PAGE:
Is Davis the free-thinking, ultra-relevant, cutting-edge town it considers itself to be?
Stroll through the Davis Farmer’s Market on a pre-election Saturday and consider the question. Walk due north through the streams of shoppers, the rows of bright flowers, and the organic greens, anti-oxidant reds, and phyto-chemical yellows. Then find yourself suddenly in Leaflet Land.
The citizen-activism portion of the market seems especially alive and vigorous this weekend since Davis is readying for a pivotal election on November 8, one most residents see as a truly defining one for this university berg. The town will vote on Measure X—whether or not to approve a 383-acre development named Covell Village (the biggest ever planned in Davis) for a swath of land north of Davis’ border.
First, you stroll by the “No on X” table where volunteers stand ready to bombard passers-by with leaflets, maps and data that alert residents to the disaster they think awaits if Measure X gets passed. The thing is gigantic and anti-Davis, they say. It’s mostly about making money for developers, building homes for the wealthy and creating traffic jams for locals.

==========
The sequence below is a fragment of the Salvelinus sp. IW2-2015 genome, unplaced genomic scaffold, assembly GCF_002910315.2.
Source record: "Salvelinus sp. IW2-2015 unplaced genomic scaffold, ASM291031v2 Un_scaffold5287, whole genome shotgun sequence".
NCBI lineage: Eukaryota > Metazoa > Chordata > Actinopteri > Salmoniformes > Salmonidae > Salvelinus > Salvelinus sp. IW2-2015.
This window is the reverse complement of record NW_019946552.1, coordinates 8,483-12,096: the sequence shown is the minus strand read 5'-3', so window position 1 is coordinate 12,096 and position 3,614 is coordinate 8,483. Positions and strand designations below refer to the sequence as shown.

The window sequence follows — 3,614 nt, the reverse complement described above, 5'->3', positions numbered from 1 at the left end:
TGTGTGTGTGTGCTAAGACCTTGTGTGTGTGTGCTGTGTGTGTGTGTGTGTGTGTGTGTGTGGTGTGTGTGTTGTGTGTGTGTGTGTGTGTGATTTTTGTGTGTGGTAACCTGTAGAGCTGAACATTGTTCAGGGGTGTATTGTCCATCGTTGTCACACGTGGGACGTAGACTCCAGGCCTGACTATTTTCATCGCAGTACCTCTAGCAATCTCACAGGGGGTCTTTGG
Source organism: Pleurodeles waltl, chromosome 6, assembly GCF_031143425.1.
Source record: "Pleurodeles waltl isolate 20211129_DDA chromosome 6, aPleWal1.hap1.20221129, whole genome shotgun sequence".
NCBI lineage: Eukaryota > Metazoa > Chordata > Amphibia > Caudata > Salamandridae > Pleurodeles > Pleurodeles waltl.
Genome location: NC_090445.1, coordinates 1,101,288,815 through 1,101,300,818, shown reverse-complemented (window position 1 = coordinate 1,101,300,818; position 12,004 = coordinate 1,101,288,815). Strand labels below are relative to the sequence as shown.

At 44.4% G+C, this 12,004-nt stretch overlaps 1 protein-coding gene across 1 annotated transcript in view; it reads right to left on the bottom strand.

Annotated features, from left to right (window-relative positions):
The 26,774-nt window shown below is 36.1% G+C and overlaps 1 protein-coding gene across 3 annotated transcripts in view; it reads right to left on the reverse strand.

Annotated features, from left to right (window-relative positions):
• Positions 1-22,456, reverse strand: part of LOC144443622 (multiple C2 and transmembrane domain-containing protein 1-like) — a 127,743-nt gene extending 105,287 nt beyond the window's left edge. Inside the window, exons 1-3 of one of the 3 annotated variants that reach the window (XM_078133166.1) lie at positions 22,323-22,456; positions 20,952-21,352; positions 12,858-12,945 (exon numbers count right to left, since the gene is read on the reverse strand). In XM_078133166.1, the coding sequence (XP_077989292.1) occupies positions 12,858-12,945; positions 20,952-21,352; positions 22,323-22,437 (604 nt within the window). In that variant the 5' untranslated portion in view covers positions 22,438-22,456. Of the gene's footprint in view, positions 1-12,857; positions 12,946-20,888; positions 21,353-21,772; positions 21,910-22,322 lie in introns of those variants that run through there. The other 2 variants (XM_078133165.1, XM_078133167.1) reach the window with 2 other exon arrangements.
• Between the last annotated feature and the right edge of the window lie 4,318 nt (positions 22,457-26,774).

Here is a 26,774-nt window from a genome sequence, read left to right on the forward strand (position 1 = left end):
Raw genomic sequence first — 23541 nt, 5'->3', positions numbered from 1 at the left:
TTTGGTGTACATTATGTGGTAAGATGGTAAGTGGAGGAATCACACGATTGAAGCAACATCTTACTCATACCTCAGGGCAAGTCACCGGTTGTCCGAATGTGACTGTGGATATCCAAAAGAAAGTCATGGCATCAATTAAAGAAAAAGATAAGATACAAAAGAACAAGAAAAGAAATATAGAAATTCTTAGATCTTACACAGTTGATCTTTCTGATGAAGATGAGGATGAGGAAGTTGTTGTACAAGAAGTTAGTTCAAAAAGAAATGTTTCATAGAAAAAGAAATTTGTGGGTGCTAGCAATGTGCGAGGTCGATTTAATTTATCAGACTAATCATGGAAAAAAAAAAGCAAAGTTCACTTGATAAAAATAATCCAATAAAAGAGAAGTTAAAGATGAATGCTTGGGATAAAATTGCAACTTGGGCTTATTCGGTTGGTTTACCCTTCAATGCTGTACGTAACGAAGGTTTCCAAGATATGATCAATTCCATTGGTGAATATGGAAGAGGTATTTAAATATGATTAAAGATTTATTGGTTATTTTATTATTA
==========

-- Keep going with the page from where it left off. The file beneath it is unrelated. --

Continue your stroll north and come upon the “Yes on X” folk. They’re passing out lawn signs (Davis is sprouting with “yes” and “no” saplings these days) and collecting endorsements. They want to inform you of the regional benefits of Covell Village and its pedestrian-friendly “new urbanist” design. They want you to agree that not all growth is bad growth.
(For a look at the measure, a peek behind the curtain at the self-image of a regionally iconic town, and the net red/blue impact of the steady growth that’s already taken place in Davis, check out Jeffrey M. Barker’s “Is Davis turning red?”)
What has this Saturday’s stroll through the Farmer’s Market reminded you? That Davis has got a lovely nostalgia for its own past—and a perception problem about its future. On November 8, Davis takes a test. When the town looks in the mirror November 9, what will it see?